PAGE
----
Interest in school science and technology (S&T) remains an important issue as it is linked to achievement and the intention to pursue studies or careers in S&T. Around the world, a number of studies have shown that interest in S&T declines with school years. However, some divergences from the general trend have been demonstrated in certain contexts, sub-periods, or for closely related subconstructs. We administered 2,628 questionnaires to students in grades 5 through 11 in the province of Québec, Canada. The questionnaire explored many factors (including out-of-school and school-related preferences, difficulty, importance, frequency), allowing us to track these closely related variables for a seven-year period. Among others, the results show a general degradation in-school S&T factors but an improvement in out-of-school S&T variables and of interest in S&T studies and careers. S&T is perceived as increasingly difficult and valuable compared with all other subject matters taken one-on-one. Some shorter fluctuations are analysed and interpreted in comparison with the evolution of certain teaching practices.
Interest (and Other Neighbouring Concepts) Towards School Science and Technology
Cultivating positive attitudes, motivation, and interest in school tasks and scientific subject matters is not a futile issue. Even though it is sometimes understood as a desirable but inconsequential effect of successful teaching, recent research has argued that it might be more central to learning than believedFootnote 1:
From childhood through adolescence, across varied populations, those with higher academic intrinsic motivation are more competent in school, evidencing significantly greater academic achievement, more positive perceptions of their academic competency, lower academic anxiety, and less extrinsic motivation. (Gottfried et al. 2009, p. 729)
The study of the total effects revealed the important influences of academic time, attitude, and motivation on achievement. Of primary importance is the evidence of the strong effects of motivation, positive attitude, and engagement in academic work for success in mathematics and science (Singh et al. 2002, p. 330).
According to Pan, it has been well established that motivation is key to predicting students’ academic achievement and research has shown that, “compared with aptitude (e.g., ACT/SAT scores, and IQ), academic motivation is a better predictor of college students’ learning success” (Pan and Gauvain 2012, p. 92). Other authors have also showed that motivation appears to be crucial for achievement (Cavas 2011, p. 31). It has also been understood that attitude plays an important part in the intention to pursue science studies. “In previous work in the USA and Australia, attitudes towards science classes have been found to be the best predictors of students’ intentions to enrol in science classes” (Reid and Skryabina 2002, p. 69).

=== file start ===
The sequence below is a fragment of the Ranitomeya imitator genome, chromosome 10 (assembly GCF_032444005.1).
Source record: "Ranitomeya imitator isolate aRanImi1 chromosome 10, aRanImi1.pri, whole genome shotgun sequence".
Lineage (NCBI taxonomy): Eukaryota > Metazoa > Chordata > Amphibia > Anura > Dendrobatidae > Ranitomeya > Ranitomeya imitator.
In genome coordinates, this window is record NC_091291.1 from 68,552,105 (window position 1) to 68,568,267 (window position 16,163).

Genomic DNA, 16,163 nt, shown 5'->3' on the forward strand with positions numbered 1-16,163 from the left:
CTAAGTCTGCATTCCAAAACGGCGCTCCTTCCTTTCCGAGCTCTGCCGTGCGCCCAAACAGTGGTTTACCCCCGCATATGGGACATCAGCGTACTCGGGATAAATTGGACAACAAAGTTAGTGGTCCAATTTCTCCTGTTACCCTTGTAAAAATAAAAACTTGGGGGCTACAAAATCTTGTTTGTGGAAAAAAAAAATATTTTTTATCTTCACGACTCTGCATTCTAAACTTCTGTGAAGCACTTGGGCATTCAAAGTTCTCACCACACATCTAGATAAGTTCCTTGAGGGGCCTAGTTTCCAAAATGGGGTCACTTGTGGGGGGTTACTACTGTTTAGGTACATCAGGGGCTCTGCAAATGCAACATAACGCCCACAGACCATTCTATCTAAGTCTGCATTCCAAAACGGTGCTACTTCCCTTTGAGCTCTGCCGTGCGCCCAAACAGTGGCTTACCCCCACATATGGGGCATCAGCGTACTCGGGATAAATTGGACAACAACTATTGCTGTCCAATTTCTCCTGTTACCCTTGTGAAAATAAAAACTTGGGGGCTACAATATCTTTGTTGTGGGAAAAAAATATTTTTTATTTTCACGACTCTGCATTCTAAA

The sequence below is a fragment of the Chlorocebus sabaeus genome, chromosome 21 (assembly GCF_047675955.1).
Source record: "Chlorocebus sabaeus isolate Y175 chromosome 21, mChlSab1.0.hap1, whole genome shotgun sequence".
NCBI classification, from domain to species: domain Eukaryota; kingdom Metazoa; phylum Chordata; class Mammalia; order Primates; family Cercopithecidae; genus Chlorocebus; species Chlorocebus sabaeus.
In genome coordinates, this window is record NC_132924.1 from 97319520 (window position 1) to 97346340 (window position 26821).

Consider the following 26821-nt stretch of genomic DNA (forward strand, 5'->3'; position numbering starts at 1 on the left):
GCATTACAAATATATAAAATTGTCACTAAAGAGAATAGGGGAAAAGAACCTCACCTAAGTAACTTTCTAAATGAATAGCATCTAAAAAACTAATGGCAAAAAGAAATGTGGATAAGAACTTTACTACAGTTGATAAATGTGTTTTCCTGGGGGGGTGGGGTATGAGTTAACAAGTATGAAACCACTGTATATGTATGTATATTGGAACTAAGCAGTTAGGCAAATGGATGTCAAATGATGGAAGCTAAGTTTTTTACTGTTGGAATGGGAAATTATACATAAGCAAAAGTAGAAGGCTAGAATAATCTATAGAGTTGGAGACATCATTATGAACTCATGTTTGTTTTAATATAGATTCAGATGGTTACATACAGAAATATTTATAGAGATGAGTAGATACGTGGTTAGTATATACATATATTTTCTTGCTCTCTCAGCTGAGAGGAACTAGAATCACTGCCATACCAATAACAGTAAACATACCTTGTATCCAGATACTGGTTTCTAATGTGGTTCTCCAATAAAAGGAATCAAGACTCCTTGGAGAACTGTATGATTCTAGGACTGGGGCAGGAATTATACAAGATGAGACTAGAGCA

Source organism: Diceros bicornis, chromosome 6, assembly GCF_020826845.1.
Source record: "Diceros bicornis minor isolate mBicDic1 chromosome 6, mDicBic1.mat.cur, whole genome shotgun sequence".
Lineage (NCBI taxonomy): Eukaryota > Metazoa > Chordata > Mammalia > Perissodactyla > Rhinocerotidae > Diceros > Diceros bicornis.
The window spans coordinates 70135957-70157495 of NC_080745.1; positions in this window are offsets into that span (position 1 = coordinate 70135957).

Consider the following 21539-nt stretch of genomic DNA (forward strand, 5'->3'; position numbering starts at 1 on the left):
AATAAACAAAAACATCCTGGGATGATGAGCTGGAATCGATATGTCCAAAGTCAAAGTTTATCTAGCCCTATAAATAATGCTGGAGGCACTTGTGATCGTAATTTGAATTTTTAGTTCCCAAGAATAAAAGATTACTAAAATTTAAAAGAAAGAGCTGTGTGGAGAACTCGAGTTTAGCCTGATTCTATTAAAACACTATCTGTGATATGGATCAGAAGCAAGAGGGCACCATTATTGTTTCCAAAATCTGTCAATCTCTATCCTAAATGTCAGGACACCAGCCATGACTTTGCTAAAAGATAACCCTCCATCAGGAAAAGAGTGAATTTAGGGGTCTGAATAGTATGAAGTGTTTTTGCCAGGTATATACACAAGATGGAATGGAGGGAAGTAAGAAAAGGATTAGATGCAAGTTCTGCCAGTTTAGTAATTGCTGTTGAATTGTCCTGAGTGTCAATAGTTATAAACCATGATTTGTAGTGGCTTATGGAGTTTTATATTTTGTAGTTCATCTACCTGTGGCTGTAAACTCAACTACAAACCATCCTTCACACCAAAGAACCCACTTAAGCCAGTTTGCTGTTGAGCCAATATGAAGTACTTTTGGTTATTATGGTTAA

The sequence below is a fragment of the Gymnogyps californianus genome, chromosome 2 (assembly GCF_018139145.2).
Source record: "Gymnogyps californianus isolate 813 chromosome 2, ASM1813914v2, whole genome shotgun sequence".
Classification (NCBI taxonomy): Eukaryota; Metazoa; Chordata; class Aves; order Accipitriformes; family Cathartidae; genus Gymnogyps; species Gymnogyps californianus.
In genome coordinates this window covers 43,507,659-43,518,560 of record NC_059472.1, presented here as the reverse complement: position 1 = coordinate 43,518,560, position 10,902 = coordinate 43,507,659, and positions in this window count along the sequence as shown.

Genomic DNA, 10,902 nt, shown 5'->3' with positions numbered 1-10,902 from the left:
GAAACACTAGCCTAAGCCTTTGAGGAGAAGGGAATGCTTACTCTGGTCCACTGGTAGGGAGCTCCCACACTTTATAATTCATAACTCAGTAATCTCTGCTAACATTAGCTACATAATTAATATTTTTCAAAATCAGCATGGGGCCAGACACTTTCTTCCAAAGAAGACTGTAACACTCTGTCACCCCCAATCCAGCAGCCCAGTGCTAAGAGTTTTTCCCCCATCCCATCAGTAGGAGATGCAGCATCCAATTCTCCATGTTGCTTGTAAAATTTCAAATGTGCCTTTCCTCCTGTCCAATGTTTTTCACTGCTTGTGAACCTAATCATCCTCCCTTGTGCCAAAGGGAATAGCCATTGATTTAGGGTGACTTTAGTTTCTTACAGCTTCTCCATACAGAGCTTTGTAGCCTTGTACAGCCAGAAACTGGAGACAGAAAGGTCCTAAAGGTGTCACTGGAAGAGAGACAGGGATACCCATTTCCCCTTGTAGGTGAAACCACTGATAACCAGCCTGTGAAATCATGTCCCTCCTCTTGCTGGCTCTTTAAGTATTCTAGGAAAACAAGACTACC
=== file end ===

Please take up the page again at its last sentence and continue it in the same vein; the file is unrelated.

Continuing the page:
We therefore believe that the evolution of individual “interests/motivation/attitudes” should be further examined.
Attitude, Motivation, Interest, Enjoyment, and Enthusiasm
Many constructs have been developed and used to assess and describe the relationship that students develop with school S&T, the methods used and subjects taught. Based on an earlier literature review of 12 years of research in the field, AUTHORS have concluded that, the construct of attitude is the most commonly used, followed by interest,Footnote 2 and finally motivation (2014). “Science enthusiasm” and “enjoyment” were also found, however, less frequently. These constructs all have in their definitions (and in the tools used to measure them) certain components that are exclusive to each. Motivation, for example, is strongly linked to the idea of a “goal,” whether of intrinsic (preferably) or extrinsic origin, that orients behaviour. Most of the time, the definitions used are derived from Bandura’s models (ibid., p.10). The proposed definitions of interest seem to be, for the most part, very attached to the “object of interest.” The main references supporting the use of the interest construct were Krapp and Hidi’s work, which insisted on the ‘relationship between individuals and objects’ (ibid., p.10). Finally, most articles declare adhesion to the classical construct of attitude, which usually consists of three components (cognitive, affective, and behavioural), and the idea of “positive or negative (like or dislike) inclinations toward an object”, and thus referred directly to Koballa’s definition as formulated in the mid-1980s (ibid., p.10). It is nevertheless striking to see that many research articles (almost half) do not provide definitions for the constructs they use.
The measurements many articles provide are often obtained by the use of very similar and shared questionnaire items such as agreements with “I look forward to science lessons” (Murphyet al. 2006) or “Science is good for everybody” (Pell and Jarvis 2010). But the main constructs have also been oftentimes divided into very impressive numbers of subconstructs, among which some appear to be more frequent. Such subconstructs sometimes focus on science itself, including its perceived importance, trust, and the enthusiasm it triggers, or on science as it exists at home, at school, in particular activities and extra-school ones, or in subdisciplines, like chemistry, or even with small learning objects, as small as the chemical bond. They also often focus on the perceived difficulty, self-concept, or the intention to pursue science or have a career in the field, and refer very often to their affective, cognitive and behavioural components. It therefore appears that interest, motivation and attitudes and all their subconstructs participate in some sort of an unfinished struggle to study the relationship between students and school S&T as objectively as possible.